“They don’t want to find out if they’re positive, especially if they have a job. That’s another barrier we’re seeing and that’s another factor that’s leading to numbers rising in our Black communities,” says Sauceda.

According to Wilson and Sauceda, many workers and their families aren’t aware of the protections set in place by legislation like the Families First Coronavirus Response Act.

Even in cases when individuals are aware, Wilson says, it may still be difficult for them to make the decision to get tested and stop working. For many in the area who live below the poverty line, the risk of losing their job outweighs that of infecting others.

“Sometimes you can read the words, but don't understand what the words are,” Wison said. “It’s important that we reach those people because they’re going and they’re putting their families at risk because they’re thinking, ‘I need this McDonald’s job.’ The reality is, there are safeguards put in place.”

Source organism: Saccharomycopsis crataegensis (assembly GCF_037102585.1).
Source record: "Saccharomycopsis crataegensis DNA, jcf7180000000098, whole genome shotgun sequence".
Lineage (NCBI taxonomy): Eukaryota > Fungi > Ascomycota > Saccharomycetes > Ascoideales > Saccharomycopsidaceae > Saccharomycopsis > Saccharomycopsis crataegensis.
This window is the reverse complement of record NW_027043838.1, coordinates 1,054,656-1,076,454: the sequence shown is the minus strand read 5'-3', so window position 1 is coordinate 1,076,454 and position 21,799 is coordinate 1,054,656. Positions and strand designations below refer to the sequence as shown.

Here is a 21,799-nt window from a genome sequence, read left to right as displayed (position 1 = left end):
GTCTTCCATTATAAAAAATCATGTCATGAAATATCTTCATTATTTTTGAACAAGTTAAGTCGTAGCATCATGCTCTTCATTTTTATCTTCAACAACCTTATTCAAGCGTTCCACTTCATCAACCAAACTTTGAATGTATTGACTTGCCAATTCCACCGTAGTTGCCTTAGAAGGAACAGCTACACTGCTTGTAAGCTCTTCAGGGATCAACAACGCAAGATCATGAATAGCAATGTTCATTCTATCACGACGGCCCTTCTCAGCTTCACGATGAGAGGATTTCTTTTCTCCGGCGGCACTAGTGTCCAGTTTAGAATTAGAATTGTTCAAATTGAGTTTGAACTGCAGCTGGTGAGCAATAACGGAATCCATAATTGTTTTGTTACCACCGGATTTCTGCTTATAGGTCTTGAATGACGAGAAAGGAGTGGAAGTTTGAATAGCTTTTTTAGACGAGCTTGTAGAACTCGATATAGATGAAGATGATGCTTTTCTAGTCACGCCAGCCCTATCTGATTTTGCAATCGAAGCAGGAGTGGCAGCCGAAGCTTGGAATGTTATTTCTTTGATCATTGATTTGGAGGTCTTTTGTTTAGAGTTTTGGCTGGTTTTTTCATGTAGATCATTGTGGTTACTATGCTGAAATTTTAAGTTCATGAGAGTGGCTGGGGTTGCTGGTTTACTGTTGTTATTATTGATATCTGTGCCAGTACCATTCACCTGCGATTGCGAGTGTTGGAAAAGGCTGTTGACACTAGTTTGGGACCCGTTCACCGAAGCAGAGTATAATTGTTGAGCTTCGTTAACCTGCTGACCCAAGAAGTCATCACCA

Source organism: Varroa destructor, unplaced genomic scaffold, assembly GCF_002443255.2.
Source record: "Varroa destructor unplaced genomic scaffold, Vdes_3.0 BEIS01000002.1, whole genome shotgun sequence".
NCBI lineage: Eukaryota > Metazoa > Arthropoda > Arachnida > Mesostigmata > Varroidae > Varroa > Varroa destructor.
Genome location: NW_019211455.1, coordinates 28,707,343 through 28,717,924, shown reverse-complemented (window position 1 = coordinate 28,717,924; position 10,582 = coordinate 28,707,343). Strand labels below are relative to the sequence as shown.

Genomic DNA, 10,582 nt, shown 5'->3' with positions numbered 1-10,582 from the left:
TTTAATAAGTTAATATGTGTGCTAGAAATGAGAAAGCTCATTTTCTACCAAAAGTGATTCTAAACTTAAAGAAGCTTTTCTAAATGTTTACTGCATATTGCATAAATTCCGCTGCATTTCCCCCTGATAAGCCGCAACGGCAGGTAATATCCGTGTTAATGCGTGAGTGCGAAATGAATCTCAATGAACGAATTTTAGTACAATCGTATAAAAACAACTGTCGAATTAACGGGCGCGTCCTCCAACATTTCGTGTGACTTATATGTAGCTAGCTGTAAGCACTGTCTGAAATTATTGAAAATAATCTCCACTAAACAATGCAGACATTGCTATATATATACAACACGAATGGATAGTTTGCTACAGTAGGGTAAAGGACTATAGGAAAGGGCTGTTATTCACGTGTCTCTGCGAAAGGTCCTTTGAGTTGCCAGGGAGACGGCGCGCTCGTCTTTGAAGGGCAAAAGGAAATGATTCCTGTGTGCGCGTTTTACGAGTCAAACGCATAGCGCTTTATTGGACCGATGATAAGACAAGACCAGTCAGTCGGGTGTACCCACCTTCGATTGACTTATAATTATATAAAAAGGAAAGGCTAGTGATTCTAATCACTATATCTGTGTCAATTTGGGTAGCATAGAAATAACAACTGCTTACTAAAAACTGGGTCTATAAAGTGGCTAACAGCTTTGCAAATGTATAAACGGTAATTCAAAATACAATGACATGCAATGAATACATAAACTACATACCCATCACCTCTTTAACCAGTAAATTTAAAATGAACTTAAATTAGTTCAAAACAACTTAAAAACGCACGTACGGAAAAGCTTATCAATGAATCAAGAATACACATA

For Brownell-Holmes’ older residents, many of whom are retired, the COVID-19 pandemic has been just as difficult to navigate.

Hasselbring Senior Center’s location within Brownell-Holmes’ largest park, along with its outdoor pavilion and large indoor common area, has made it a hub for community activities like the food distribution.

Despite all the buzz in its parking lot, however, the senior center building sat empty. Fear of contracting COVID-19 paired with the heightened risk of severe health issues in seniors has meant many of Hasselbring’s regulars have been staying home.

According to Beverly Lewis, the senior center’s executive director, even these precautions have proven futile for some.